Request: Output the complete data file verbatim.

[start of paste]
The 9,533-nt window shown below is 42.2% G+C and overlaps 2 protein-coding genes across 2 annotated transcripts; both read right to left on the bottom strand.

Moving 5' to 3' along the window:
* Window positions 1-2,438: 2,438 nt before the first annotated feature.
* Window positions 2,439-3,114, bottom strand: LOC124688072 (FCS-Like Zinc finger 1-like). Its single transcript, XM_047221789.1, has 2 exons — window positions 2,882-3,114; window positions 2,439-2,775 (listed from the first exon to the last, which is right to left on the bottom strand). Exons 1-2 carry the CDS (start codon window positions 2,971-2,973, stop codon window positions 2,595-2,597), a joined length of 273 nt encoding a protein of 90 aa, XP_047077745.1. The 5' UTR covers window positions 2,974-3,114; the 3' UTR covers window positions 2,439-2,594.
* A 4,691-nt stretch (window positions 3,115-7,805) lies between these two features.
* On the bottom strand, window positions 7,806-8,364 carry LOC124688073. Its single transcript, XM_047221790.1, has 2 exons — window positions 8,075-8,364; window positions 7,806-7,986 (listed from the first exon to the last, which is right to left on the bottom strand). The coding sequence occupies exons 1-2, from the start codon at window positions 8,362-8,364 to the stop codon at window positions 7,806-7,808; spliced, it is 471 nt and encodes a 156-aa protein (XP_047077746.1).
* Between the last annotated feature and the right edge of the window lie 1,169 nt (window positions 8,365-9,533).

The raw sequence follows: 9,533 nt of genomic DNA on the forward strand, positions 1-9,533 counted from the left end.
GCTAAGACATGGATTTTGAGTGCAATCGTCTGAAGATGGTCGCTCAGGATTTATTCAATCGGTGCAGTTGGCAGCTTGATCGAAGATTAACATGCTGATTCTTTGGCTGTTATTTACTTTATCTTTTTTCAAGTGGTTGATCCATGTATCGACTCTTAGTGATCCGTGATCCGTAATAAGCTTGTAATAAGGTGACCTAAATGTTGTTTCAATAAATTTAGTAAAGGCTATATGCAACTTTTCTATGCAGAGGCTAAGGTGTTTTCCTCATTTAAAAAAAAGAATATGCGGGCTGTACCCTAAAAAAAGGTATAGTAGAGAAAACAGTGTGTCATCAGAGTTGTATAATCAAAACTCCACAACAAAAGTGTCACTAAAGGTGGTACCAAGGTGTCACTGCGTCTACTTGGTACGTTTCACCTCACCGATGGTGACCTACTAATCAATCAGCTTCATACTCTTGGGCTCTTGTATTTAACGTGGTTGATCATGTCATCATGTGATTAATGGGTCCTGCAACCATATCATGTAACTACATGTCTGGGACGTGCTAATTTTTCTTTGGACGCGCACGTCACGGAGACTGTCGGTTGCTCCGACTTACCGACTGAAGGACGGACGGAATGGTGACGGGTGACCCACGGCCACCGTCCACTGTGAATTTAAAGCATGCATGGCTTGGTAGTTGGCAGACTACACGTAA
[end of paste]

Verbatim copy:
The 9,533-nt window shown below is 42.2% G+C and overlaps 2 protein-coding genes across 2 annotated transcripts; both read right to left on the bottom strand.

Moving 5' to 3' along the window:
* Window positions 1-2,438: 2,438 nt before the first annotated feature.
* Window positions 2,439-3,114, bottom strand: LOC124688072 (FCS-Like Zinc finger 1-like). Its single transcript, XM_047221789.1, has 2 exons — window positions 2,882-3,114; window positions 2,439-2,775 (listed from the first exon to the last, which is right to left on the bottom strand). Exons 1-2 carry the CDS (start codon window positions 2,971-2,973, stop codon window positions 2,595-2,597), a joined length of 273 nt encoding a protein of 90 aa, XP_047077745.1. The 5' UTR covers window positions 2,974-3,114; the 3' UTR covers window positions 2,439-2,594.
* A 4,691-nt stretch (window positions 3,115-7,805) lies between these two features.
* On the bottom strand, window positions 7,806-8,364 carry LOC124688073. Its single transcript, XM_047221790.1, has 2 exons — window positions 8,075-8,364; window positions 7,806-7,986 (listed from the first exon to the last, which is right to left on the bottom strand). The coding sequence occupies exons 1-2, from the start codon at window positions 8,362-8,364 to the stop codon at window positions 7,806-7,808; spliced, it is 471 nt and encodes a 156-aa protein (XP_047077746.1).
* Between the last annotated feature and the right edge of the window lie 1,169 nt (window positions 8,365-9,533).

The raw sequence follows: 9,533 nt of genomic DNA on the forward strand, positions 1-9,533 counted from the left end.
GCTAAGACATGGATTTTGAGTGCAATCGTCTGAAGATGGTCGCTCAGGATTTATTCAATCGGTGCAGTTGGCAGCTTGATCGAAGATTAACATGCTGATTCTTTGGCTGTTATTTACTTTATCTTTTTTCAAGTGGTTGATCCATGTATCGACTCTTAGTGATCCGTGATCCGTAATAAGCTTGTAATAAGGTGACCTAAATGTTGTTTCAATAAATTTAGTAAAGGCTATATGCAACTTTTCTATGCAGAGGCTAAGGTGTTTTCCTCATTTAAAAAAAAGAATATGCGGGCTGTACCCTAAAAAAAGGTATAGTAGAGAAAACAGTGTGTCATCAGAGTTGTATAATCAAAACTCCACAACAAAAGTGTCACTAAAGGTGGTACCAAGGTGTCACTGCGTCTACTTGGTACGTTTCACCTCACCGATGGTGACCTACTAATCAATCAGCTTCATACTCTTGGGCTCTTGTATTTAACGTGGTTGATCATGTCATCATGTGATTAATGGGTCCTGCAACCATATCATGTAACTACATGTCTGGGACGTGCTAATTTTTCTTTGGACGCGCACGTCACGGAGACTGTCGGTTGCTCCGACTTACCGACTGAAGGACGGACGGAATGGTGACGGGTGACCCACGGCCACCGTCCACTGTGAATTTAAAGCATGCATGGCTTGGTAGTTGGCAGACTACACGTAA